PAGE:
Maybe today’s workout includes some horribly complex set of run or bike intervals, and – unlike with the single interval repeats – there’s simply no way that you’re going to be able to remember them. Again, no problem! Your Garmin can still tell you exactly what to do and when to do it. Just set up the workout on the Garmin Connect website and send it to your watch using that nifty wireless sync feature we already covered. Then, when you’re ready to do the workout, go to “Training,” select “My Workouts,” select your workout for today and hit “Do Workout.” Voila again!
More information about structured workouts can be found hereNOTE: If your workout intervals are set up in TrainingPeaks’ new structured workout builder, you can send the workout from TrainingPeaks right over to your Garmin. See the TrainingPeaks help article on this here
Here’s one that I don’t use a lot, but when I do it’s mission-critical: if you’re running/riding a new route and youdon’t want to get lost, you can set up the route on the Garmin Connect website, send it to your watch using that nifty wireless sync feature, and then follow the route on your watch. (It’ll be hidden under “Navigation,” in “Courses.”) It does take some paying attention to follow the route because it’s a line without a map underneath, and so it helps to play with the scale to make sure you see the turn before you miss it. But once you get the hang of it, the course map will keep you from inadvertently adding several errant miles onto your day.
More information about routes (which Garmin calls courses) can be found here
A “LiveTrack” is a website with a live feed of your ride (or run), which can be made available for 24 hours after yourride/run ends. This is a feature that I use EVERY SINGLE TIME that I ride outdoors. Why? Because if I don’t come back, then someone knows where to start looking. Also, if I run into mechanical issues, then it’s really easy to let my ride know where to find me. I’ve even used the LiveTrack + Phone Notifications to receive texts from my husband with weather updates based on where I am and where I’m heading. (“Turn around and ride fast! Storm heading straight for you.”) Within the Garmin Connect app on your phone, you simply go to “More” and “LiveTrack,” enter one or more email addresses, then hit “Start LiveTrack” to send the web link to your support crew.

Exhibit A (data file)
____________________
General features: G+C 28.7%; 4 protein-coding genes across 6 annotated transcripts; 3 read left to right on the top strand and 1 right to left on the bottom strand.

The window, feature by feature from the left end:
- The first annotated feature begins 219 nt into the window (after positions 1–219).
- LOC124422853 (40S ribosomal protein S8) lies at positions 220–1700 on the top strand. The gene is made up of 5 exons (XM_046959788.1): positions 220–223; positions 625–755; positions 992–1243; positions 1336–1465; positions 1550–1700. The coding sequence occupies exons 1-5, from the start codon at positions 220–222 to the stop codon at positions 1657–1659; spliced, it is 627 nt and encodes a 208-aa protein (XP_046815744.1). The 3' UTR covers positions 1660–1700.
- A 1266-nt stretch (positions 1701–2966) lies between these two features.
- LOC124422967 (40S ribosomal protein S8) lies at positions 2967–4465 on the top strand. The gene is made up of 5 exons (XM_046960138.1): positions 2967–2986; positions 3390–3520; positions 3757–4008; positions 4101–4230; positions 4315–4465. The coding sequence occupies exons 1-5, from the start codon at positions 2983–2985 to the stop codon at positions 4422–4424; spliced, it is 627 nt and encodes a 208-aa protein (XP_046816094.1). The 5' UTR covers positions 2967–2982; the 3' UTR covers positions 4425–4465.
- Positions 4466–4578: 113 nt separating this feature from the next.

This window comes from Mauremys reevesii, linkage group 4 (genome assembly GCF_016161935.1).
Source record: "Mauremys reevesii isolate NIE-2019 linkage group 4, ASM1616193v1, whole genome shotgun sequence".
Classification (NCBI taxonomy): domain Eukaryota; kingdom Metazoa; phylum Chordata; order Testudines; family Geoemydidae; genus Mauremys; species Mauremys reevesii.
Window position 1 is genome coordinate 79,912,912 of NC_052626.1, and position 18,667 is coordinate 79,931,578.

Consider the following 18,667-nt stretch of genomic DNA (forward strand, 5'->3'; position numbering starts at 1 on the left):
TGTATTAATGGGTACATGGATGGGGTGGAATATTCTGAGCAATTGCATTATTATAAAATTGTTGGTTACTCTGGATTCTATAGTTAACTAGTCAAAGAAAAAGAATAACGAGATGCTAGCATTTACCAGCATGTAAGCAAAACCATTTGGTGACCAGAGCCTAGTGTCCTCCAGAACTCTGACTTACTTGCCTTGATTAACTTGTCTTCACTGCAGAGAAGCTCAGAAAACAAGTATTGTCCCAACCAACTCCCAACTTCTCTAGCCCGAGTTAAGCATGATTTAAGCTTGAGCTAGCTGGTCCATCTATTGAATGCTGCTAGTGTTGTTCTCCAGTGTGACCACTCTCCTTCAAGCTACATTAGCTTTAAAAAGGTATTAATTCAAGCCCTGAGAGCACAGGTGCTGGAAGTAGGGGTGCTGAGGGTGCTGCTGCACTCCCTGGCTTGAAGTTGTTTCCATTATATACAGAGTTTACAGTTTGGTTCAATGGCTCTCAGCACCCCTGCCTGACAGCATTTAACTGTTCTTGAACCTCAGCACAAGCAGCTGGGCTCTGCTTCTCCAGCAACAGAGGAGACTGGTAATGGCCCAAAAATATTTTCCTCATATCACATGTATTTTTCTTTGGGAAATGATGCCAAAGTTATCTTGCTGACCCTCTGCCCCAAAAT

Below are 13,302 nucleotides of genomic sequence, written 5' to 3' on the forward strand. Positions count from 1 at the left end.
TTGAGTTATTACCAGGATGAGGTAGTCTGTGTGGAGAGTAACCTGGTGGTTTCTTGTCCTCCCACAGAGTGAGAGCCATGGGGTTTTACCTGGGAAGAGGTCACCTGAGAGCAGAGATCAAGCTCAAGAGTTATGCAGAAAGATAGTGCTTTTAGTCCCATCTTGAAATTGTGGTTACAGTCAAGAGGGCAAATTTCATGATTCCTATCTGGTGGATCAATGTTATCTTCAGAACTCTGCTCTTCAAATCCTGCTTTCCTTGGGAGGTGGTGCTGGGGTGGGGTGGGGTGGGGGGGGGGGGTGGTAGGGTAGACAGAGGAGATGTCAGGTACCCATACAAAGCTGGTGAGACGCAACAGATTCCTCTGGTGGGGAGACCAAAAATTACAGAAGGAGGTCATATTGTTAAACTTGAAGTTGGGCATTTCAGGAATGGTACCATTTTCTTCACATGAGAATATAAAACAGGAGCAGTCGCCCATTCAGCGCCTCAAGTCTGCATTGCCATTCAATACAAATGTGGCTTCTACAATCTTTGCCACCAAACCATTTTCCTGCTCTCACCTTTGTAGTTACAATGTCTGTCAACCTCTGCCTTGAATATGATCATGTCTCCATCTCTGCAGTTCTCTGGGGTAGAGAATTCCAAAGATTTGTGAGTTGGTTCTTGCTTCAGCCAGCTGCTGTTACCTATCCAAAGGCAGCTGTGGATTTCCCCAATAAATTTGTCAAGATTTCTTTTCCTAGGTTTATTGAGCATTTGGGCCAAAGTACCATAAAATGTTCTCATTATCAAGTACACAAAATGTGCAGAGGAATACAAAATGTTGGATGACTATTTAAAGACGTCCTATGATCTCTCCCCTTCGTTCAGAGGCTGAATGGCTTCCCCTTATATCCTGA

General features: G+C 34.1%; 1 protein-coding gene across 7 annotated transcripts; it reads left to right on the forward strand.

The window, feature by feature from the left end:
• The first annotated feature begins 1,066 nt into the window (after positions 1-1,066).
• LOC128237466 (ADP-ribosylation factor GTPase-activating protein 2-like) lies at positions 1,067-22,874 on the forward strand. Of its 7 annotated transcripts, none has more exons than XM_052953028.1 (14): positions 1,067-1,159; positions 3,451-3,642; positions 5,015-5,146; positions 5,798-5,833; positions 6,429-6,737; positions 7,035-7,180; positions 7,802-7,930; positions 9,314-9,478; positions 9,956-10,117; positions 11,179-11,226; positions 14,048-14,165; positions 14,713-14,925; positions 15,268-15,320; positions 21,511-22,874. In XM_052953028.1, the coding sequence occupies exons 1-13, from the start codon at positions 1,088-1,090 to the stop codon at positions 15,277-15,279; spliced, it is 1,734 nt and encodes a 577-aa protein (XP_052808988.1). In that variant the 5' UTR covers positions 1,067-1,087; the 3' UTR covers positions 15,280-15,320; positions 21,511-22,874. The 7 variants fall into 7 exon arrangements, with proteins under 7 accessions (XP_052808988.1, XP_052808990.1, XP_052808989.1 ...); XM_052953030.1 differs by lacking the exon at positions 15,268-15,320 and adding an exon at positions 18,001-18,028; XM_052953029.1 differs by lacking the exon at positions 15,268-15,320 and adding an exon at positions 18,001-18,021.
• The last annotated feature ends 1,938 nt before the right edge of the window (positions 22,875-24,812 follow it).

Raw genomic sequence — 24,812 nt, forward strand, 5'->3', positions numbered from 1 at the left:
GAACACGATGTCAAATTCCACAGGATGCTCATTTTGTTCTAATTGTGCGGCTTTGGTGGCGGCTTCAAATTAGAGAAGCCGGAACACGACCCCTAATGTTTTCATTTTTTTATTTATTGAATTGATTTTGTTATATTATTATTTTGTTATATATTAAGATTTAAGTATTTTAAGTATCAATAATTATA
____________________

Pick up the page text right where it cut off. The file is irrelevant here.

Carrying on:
The last of my favorite features is great for long rides and runs where you want to stay on schedule for your nutrition: You can set up custom alerts at specified intervals, with specified messages. On bike rides, my watch reminds me every fifteen minutes to “Drink!”. If you want to take salt tabs every 40 minutes, you can set an alert for that. If you want to tell yourself to suck it up every 1.75 miles, you can set an alert for that – just go to “Activity Settings” and “Alerts” and you’re in business. The possibilities are endless. (Just remember that alerts are specific to the activity, so if you set up an alert for Bike, it’ll stop reminding you when it’s time to Run.)
More information about custom alerts can be found here